KFF Daily Global Health Policy Report
In The News
- U.S. Releases Annual Global Report On Human Rights
The U.S. Department of State released its annual report on human rights on Thursday, with remarks by Secretary of State John Kerry and further remarks by Acting Assistant Secretary of the Bureau of Democracy, Human Rights, and Labor Uzra Zeya. Several news outlets discuss findings of the report.
Associated Press: U.S.: N. Korea rights deplorable; problems in Myanmar
“The United States on Thursday condemned ‘deplorable’ conditions in North Korea and said serious abuses against stateless Rohingya Muslims threaten Myanmar’s progress on human rights. The State Department made its assessments in an annual global report on human rights…” (Pennington, 2/27).
Bloomberg News: Syrian War ‘Calamity’ Leads U.S. Report on Human Rights
“The U.S. described the Syrian civil war as a ‘human rights calamity,’ while citing Russia, China, Egypt, Turkey and other nations for abuses against their citizens in an annual State Department report…” (Atlas, 2/28).
Global Post/Kyodo News International: Kerry blasts North Korea over human rights issues
“U.S. Secretary of State John Kerry savaged North Korea in an interview with MSNBC on Wednesday, describing it as an ‘evil, evil place.’ In response to a question about the recent U.N. investigation into the country’s human rights abuses, Kerry said that North Korea ‘is one of the most closed and…cruel places on Earth’…” (2/27).
New York Times: State Department Report Details Suppression of Human Rights Abroad
“The State Department reported Thursday that an increasing number of governments were suppressing political opponents and restricting the freedom of assembly…” (Gordon, 2/27).
Reuters: Kerry delivers Human Rights Report, highlights Syria, LGBT issues
“Secretary of State John Kerry delivers a list of rights issues not only troubling to the U.S., but that have made headlines around the word. … The State Department’s report also focused on LGBT issues in areas ranging from Russia to Uganda…” (2/27).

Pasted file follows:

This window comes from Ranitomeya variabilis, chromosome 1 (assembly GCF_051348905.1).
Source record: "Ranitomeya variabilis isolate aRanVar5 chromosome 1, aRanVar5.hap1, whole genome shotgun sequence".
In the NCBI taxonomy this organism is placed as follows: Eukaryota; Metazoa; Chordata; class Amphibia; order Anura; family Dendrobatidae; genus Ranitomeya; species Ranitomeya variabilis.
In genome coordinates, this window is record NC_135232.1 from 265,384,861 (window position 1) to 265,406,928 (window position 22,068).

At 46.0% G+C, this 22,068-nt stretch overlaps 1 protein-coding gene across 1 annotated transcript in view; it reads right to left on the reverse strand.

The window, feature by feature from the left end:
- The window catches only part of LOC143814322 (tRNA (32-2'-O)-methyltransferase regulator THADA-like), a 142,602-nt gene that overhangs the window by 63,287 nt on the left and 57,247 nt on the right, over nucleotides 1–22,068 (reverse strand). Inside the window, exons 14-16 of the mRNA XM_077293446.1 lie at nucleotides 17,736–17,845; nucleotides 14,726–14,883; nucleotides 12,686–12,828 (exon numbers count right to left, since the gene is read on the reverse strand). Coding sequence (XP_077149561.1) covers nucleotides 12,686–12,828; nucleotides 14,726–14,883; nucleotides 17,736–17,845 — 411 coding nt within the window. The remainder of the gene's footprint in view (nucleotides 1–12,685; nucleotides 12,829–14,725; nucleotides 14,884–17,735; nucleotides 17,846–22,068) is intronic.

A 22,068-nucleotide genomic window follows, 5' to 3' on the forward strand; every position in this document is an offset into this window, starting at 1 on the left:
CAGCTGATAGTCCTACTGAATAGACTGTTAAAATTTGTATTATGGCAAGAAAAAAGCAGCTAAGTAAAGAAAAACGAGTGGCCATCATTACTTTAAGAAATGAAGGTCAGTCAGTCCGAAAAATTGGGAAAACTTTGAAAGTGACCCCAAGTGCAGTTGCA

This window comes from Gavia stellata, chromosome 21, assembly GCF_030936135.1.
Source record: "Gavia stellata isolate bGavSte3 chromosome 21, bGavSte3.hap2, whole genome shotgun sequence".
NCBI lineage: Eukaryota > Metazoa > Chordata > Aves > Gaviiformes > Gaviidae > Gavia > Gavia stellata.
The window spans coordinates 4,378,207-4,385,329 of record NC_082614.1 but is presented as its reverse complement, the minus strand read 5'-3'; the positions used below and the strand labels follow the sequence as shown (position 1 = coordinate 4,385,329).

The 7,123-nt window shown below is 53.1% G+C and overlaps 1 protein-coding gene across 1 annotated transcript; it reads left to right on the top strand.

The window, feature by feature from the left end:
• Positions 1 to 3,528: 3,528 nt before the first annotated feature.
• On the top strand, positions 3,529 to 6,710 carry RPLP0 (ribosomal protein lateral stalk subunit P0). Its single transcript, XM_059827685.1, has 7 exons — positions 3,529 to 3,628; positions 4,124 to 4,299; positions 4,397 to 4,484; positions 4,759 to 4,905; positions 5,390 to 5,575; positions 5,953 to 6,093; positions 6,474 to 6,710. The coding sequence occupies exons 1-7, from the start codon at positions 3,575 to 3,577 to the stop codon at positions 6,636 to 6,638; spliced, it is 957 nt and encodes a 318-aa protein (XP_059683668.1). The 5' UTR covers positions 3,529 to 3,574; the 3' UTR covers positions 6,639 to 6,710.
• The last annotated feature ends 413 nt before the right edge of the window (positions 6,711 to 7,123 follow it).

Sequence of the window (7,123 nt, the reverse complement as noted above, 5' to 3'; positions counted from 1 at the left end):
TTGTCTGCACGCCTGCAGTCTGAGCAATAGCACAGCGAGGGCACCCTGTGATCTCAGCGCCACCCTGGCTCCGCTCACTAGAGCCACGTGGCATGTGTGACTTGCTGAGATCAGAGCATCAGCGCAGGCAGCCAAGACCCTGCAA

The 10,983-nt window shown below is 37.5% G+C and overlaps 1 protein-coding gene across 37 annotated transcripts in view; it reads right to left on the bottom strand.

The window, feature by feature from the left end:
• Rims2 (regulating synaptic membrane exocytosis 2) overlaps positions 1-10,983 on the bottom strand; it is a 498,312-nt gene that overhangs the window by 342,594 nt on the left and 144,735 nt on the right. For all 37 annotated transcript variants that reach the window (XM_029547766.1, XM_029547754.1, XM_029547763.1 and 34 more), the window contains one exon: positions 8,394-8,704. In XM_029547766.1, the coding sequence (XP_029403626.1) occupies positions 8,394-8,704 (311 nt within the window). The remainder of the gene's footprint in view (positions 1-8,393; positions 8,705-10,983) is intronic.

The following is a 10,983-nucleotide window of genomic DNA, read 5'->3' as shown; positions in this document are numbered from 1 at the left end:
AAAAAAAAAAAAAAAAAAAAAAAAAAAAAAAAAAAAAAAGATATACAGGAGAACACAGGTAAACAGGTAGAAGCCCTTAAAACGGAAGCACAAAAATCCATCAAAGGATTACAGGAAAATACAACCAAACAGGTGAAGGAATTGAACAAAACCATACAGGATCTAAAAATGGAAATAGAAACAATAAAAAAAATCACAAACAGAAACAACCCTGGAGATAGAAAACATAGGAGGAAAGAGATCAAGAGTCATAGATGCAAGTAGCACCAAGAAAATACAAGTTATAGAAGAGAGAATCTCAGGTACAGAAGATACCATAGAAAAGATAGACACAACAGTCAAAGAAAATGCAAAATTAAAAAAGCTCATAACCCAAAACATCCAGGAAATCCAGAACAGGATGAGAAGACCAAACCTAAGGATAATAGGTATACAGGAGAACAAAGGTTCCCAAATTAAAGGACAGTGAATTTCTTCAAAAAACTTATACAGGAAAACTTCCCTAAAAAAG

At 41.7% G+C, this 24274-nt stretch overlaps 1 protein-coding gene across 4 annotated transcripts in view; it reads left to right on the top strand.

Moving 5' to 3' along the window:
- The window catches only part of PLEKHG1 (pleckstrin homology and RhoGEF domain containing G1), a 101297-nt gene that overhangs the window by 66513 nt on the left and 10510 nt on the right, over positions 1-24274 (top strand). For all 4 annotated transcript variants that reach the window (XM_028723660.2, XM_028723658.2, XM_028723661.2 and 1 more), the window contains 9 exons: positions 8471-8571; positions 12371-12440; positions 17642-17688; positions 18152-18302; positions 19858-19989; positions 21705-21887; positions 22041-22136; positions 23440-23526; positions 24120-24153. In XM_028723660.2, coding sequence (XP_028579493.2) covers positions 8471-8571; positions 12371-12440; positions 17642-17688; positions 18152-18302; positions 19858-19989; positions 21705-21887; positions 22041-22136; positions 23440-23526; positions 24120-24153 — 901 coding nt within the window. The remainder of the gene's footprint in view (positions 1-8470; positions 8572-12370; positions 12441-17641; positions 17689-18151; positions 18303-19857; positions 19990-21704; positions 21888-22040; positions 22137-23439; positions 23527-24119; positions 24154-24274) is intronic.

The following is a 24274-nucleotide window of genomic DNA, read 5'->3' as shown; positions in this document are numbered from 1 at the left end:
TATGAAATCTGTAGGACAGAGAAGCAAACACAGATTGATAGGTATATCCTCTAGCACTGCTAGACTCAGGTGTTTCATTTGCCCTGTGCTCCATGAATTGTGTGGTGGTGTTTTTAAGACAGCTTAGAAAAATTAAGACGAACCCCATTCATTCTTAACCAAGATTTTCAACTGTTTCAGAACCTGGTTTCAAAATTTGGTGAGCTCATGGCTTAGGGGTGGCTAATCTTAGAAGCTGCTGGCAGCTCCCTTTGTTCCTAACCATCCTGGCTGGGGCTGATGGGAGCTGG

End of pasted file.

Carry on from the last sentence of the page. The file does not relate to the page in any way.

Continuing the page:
VOA News: U.S. Alleges Widespread Global Human Rights Violations
“The U.S. is alleging that too many governments around the world are tightening controls on free expression and using repressive laws to ‘deny citizens their universal human rights.’…” (2/27).
VOA News: U.S. Slams Unremitting Crackdown on Human Freedoms
“The United States says too many governments are ‘tightening their grasp’ on basic human freedoms. The finding comes from the State Department’s release of its annual Country Reports on Human Rights Practices. Those named as the worst actors in the world come as no surprise…” (Seldin, 2/27).
Washington Post: U.S. human rights report focuses more on LGBT discrimination in global community
“Gay and transgender people are singled out for state-sanctioned discrimination or mistreatment in about 80 countries, the United States charged Thursday in the broadest statement yet that Washington considers the treatment of gays a key measure of human rights around the world. The annual State Department review of global human rights practices released Thursday considers lesbian, gay, bisexual, and transgender rights alongside more traditional rubrics, such as free speech, political freedoms, and religious liberty…” (Gearan, 2/27).
- Donors To Uganda Continue To Announce Aid Suspensions Because Of Anti-Gay Law
As international outcry over Uganda’s Anti-Homosexuality Bill continues, the World Bank announces it has postponed a loan to the country meant to strengthen its health care system.
Associated Press: Uganda slapped with aid cuts over anti-gay law
“Uganda’s government has been hit with substantial aid cuts after the president enacted a severe anti-gay measure over which some Western governments had warned of consequences…” (Muhumuza, 2/27).
Agence France-Presse: World Bank holds up Uganda loan over anti-gay law
“The World Bank stalled a $90 million loan planned to help Uganda strengthen its health care system on Thursday after the country put in place a harsh anti-gay law…” (2/27).
Agence France-Presse: Ugandan government shrugs off aid cuts over anti-gay law
“Uganda has shrugged off foreign aid cuts and international criticism of its tough new anti-gay law, saying it could do without Western aid…” (Leroux-Nega, 2/27).